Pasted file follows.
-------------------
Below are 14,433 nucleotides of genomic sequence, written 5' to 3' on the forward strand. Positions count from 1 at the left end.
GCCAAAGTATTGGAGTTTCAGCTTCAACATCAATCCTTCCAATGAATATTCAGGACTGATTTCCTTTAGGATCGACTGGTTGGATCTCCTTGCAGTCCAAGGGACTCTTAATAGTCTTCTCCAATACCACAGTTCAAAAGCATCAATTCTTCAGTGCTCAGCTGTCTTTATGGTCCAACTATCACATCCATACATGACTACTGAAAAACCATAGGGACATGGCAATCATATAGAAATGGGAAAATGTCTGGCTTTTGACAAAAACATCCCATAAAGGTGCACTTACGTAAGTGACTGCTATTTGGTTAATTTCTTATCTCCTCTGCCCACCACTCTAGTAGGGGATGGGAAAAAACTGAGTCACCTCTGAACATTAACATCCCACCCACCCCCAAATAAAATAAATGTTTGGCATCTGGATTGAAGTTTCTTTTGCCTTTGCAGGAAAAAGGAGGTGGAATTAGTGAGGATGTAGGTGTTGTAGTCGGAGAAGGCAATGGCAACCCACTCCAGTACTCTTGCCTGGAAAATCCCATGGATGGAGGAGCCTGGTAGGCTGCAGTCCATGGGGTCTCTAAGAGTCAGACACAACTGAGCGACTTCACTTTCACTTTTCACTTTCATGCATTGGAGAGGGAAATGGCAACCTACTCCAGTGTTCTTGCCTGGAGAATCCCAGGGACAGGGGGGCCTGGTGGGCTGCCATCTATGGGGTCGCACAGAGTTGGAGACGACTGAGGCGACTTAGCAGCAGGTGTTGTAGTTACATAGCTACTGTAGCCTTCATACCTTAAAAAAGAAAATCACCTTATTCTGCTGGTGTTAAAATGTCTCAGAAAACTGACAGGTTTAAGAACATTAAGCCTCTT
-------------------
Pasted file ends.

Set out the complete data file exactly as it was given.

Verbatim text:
Below are 14,433 nucleotides of genomic sequence, written 5' to 3' on the forward strand. Positions count from 1 at the left end.
GCCAAAGTATTGGAGTTTCAGCTTCAACATCAATCCTTCCAATGAATATTCAGGACTGATTTCCTTTAGGATCGACTGGTTGGATCTCCTTGCAGTCCAAGGGACTCTTAATAGTCTTCTCCAATACCACAGTTCAAAAGCATCAATTCTTCAGTGCTCAGCTGTCTTTATGGTCCAACTATCACATCCATACATGACTACTGAAAAACCATAGGGACATGGCAATCATATAGAAATGGGAAAATGTCTGGCTTTTGACAAAAACATCCCATAAAGGTGCACTTACGTAAGTGACTGCTATTTGGTTAATTTCTTATCTCCTCTGCCCACCACTCTAGTAGGGGATGGGAAAAAACTGAGTCACCTCTGAACATTAACATCCCACCCACCCCCAAATAAAATAAATGTTTGGCATCTGGATTGAAGTTTCTTTTGCCTTTGCAGGAAAAAGGAGGTGGAATTAGTGAGGATGTAGGTGTTGTAGTCGGAGAAGGCAATGGCAACCCACTCCAGTACTCTTGCCTGGAAAATCCCATGGATGGAGGAGCCTGGTAGGCTGCAGTCCATGGGGTCTCTAAGAGTCAGACACAACTGAGCGACTTCACTTTCACTTTTCACTTTCATGCATTGGAGAGGGAAATGGCAACCTACTCCAGTGTTCTTGCCTGGAGAATCCCAGGGACAGGGGGGCCTGGTGGGCTGCCATCTATGGGGTCGCACAGAGTTGGAGACGACTGAGGCGACTTAGCAGCAGGTGTTGTAGTTACATAGCTACTGTAGCCTTCATACCTTAAAAAAGAAAATCACCTTATTCTGCTGGTGTTAAAATGTCTCAGAAAACTGACAGGTTTAAGAACATTAAGCCTCTT